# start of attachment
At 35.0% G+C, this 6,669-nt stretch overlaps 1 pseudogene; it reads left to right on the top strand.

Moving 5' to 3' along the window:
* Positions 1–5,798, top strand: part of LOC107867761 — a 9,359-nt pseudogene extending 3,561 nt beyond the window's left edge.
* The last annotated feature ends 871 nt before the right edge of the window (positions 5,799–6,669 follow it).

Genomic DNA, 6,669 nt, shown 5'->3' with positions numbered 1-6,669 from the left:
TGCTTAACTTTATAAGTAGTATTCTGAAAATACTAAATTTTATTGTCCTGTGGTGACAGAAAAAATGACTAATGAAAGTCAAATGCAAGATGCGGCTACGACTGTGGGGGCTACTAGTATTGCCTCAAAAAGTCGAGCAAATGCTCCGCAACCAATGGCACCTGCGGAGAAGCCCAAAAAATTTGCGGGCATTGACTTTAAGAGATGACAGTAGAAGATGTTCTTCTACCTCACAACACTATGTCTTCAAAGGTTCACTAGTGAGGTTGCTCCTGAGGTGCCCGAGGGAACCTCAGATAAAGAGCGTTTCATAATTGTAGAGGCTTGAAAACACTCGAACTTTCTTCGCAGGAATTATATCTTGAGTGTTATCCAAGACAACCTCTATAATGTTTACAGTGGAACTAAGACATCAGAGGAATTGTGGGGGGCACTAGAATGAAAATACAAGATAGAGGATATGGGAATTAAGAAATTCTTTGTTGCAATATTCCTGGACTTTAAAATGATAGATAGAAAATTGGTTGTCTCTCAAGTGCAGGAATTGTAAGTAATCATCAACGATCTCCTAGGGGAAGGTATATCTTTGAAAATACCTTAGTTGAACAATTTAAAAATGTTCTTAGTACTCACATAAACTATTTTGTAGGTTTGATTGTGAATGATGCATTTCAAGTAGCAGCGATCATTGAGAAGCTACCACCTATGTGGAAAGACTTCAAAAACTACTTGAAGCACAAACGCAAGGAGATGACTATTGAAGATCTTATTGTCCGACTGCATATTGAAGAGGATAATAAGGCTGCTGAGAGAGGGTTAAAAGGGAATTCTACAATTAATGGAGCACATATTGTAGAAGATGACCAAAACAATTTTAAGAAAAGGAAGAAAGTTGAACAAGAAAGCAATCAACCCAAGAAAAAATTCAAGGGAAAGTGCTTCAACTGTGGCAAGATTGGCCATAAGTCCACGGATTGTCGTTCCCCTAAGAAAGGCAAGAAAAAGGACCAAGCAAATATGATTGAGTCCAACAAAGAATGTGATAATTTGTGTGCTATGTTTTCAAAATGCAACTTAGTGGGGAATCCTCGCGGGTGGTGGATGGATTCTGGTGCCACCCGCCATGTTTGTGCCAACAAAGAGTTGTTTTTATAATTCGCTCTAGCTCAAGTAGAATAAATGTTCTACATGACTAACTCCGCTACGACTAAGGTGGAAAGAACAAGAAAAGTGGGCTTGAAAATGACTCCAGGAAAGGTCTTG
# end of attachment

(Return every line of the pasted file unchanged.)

At 35.0% G+C, this 6,669-nt stretch overlaps 1 pseudogene; it reads left to right on the top strand.

Moving 5' to 3' along the window:
* Positions 1–5,798, top strand: part of LOC107867761 — a 9,359-nt pseudogene extending 3,561 nt beyond the window's left edge.
* The last annotated feature ends 871 nt before the right edge of the window (positions 5,799–6,669 follow it).

Genomic DNA, 6,669 nt, shown 5'->3' with positions numbered 1-6,669 from the left:
TGCTTAACTTTATAAGTAGTATTCTGAAAATACTAAATTTTATTGTCCTGTGGTGACAGAAAAAATGACTAATGAAAGTCAAATGCAAGATGCGGCTACGACTGTGGGGGCTACTAGTATTGCCTCAAAAAGTCGAGCAAATGCTCCGCAACCAATGGCACCTGCGGAGAAGCCCAAAAAATTTGCGGGCATTGACTTTAAGAGATGACAGTAGAAGATGTTCTTCTACCTCACAACACTATGTCTTCAAAGGTTCACTAGTGAGGTTGCTCCTGAGGTGCCCGAGGGAACCTCAGATAAAGAGCGTTTCATAATTGTAGAGGCTTGAAAACACTCGAACTTTCTTCGCAGGAATTATATCTTGAGTGTTATCCAAGACAACCTCTATAATGTTTACAGTGGAACTAAGACATCAGAGGAATTGTGGGGGGCACTAGAATGAAAATACAAGATAGAGGATATGGGAATTAAGAAATTCTTTGTTGCAATATTCCTGGACTTTAAAATGATAGATAGAAAATTGGTTGTCTCTCAAGTGCAGGAATTGTAAGTAATCATCAACGATCTCCTAGGGGAAGGTATATCTTTGAAAATACCTTAGTTGAACAATTTAAAAATGTTCTTAGTACTCACATAAACTATTTTGTAGGTTTGATTGTGAATGATGCATTTCAAGTAGCAGCGATCATTGAGAAGCTACCACCTATGTGGAAAGACTTCAAAAACTACTTGAAGCACAAACGCAAGGAGATGACTATTGAAGATCTTATTGTCCGACTGCATATTGAAGAGGATAATAAGGCTGCTGAGAGAGGGTTAAAAGGGAATTCTACAATTAATGGAGCACATATTGTAGAAGATGACCAAAACAATTTTAAGAAAAGGAAGAAAGTTGAACAAGAAAGCAATCAACCCAAGAAAAAATTCAAGGGAAAGTGCTTCAACTGTGGCAAGATTGGCCATAAGTCCACGGATTGTCGTTCCCCTAAGAAAGGCAAGAAAAAGGACCAAGCAAATATGATTGAGTCCAACAAAGAATGTGATAATTTGTGTGCTATGTTTTCAAAATGCAACTTAGTGGGGAATCCTCGCGGGTGGTGGATGGATTCTGGTGCCACCCGCCATGTTTGTGCCAACAAAGAGTTGTTTTTATAATTCGCTCTAGCTCAAGTAGAATAAATGTTCTACATGACTAACTCCGCTACGACTAAGGTGGAAAGAACAAGAAAAGTGGGCTTGAAAATGACTCCAGGAAAGGTCTTG